Article provided by European Association of Environmental and Resource Economists in its journal Environmental & Resource Economics.

    Volume (Year): 4 (1994)
    Issue (Month): 3 (June)
    Pages: 219-239

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    Handle: RePEc:kap:enreec:v:4:y:1994:i:3:p:219-239

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    Web page: http://www.springerlink.com/link.asp?id=100263

    Related research

    Keywords: Carbon emissions reductions; tradeable permits; equity;

    References

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    1. Michael Hoel, 1991. "Efficient International Agreements for Reducing Emissions of CO2," The Energy Journal, International Association for Energy Economics, vol. 0(Number 2), pages 93-108.
    2. Anwar Shah & Bjorn Larsen, 2014. "Carbon taxes, the greenhouse effect, and developing countries," Annals of Economics and Finance, Society for AEF, vol. 15(1), pages 353-402, May.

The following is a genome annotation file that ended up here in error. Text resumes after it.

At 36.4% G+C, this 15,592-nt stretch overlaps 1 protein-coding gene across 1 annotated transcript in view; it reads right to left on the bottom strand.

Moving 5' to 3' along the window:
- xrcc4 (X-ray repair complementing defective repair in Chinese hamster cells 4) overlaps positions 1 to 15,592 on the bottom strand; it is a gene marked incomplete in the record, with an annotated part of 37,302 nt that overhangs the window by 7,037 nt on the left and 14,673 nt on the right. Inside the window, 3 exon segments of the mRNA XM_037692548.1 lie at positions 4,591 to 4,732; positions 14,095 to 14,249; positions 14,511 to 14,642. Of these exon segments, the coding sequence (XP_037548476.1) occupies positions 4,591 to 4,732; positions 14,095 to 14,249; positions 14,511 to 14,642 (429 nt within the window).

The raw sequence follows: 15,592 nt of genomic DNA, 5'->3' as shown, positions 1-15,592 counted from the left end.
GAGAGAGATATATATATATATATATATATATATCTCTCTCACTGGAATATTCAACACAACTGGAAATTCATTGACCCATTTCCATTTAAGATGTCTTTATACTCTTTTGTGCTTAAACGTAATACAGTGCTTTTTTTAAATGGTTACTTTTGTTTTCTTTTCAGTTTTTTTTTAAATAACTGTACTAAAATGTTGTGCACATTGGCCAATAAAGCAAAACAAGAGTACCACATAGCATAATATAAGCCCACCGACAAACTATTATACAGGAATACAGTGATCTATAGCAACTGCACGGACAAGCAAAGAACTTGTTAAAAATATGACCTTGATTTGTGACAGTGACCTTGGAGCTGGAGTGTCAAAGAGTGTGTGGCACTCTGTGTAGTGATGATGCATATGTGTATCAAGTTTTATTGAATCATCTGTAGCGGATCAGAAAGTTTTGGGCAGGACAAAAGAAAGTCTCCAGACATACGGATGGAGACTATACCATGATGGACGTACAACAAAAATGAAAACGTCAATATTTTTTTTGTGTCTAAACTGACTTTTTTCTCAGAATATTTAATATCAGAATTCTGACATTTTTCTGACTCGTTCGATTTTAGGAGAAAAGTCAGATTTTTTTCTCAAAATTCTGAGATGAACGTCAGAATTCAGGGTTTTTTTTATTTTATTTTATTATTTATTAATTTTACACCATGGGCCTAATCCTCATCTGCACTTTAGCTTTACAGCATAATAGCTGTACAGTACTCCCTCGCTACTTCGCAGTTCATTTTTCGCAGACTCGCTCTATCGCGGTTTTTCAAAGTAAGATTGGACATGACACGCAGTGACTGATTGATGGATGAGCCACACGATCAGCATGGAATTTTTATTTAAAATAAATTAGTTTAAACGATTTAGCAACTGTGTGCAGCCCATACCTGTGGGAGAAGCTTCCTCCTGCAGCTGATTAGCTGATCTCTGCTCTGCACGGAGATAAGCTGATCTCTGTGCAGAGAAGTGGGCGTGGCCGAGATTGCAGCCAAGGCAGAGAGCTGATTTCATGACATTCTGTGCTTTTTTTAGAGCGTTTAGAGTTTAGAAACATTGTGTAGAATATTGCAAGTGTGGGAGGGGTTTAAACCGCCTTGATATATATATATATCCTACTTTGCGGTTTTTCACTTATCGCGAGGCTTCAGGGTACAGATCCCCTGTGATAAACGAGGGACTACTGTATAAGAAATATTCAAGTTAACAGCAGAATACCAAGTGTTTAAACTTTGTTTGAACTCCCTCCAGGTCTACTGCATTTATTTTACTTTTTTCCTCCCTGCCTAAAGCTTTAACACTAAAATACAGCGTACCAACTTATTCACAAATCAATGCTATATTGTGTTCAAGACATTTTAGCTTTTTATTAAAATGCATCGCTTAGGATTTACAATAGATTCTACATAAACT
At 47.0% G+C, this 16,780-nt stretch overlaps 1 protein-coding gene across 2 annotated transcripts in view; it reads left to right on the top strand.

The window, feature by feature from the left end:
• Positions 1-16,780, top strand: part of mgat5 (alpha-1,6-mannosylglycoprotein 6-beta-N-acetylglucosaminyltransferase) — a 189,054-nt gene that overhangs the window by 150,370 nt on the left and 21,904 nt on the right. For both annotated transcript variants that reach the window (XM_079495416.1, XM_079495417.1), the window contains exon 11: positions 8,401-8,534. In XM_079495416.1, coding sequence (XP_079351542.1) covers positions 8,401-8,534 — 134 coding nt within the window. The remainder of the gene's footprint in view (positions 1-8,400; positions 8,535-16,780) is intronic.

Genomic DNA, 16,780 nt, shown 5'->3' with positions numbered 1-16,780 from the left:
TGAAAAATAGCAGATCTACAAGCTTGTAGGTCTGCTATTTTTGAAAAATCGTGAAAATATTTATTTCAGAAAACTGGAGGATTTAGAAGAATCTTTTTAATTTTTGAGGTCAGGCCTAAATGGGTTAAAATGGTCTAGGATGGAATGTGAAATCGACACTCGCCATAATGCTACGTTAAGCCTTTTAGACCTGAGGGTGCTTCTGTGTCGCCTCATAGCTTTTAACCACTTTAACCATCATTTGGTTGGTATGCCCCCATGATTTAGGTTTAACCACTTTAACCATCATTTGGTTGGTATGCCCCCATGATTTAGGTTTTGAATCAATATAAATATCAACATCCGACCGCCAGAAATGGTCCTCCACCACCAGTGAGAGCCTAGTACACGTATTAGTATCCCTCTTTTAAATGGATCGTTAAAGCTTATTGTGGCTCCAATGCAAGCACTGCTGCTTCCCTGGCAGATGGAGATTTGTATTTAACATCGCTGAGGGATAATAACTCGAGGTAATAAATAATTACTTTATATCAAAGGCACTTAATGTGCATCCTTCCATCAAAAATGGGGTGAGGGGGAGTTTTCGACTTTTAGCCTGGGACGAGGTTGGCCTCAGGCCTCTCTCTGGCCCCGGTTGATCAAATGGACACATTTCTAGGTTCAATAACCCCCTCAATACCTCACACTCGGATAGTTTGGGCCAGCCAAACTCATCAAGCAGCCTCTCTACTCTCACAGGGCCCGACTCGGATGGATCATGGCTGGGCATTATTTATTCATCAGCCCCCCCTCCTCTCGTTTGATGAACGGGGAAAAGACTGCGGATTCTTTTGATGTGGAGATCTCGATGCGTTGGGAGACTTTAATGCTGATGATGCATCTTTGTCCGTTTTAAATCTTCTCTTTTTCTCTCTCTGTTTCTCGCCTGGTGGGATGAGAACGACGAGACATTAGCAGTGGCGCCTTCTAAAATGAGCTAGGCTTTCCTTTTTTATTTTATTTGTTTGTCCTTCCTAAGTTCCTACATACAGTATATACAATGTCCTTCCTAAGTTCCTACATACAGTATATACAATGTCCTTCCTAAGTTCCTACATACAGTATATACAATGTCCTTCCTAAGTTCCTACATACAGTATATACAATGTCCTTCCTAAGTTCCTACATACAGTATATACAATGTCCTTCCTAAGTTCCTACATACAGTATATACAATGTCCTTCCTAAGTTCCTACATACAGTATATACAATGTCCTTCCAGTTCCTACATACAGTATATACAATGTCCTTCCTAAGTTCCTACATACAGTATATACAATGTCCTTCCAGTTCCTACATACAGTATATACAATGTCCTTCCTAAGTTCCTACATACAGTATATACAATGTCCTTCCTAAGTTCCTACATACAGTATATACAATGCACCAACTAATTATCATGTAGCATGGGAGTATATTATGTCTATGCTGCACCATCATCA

3. Larsen, Bjorn & Shah, Anwar & DEC, 1992. "World fossil fuel subsidies and global carbon emissions," Policy Research Working Paper Series 1002, The World Bank.
    4. Peter Hoeller & Markku Wallin, 1991. "Energy Prices, Taxes and Carbon Dioxide Emissions," OECD Economics Department Working Papers 106, OECD Publishing.
    5. Peter Hoeller & Jonathan Coppel, 1992. "Energy Taxation and Price Distortions in Fossil Fuel Markets: Some Implications for Climate Change Policy," OECD Economics Department Working Papers 110, OECD Publishing.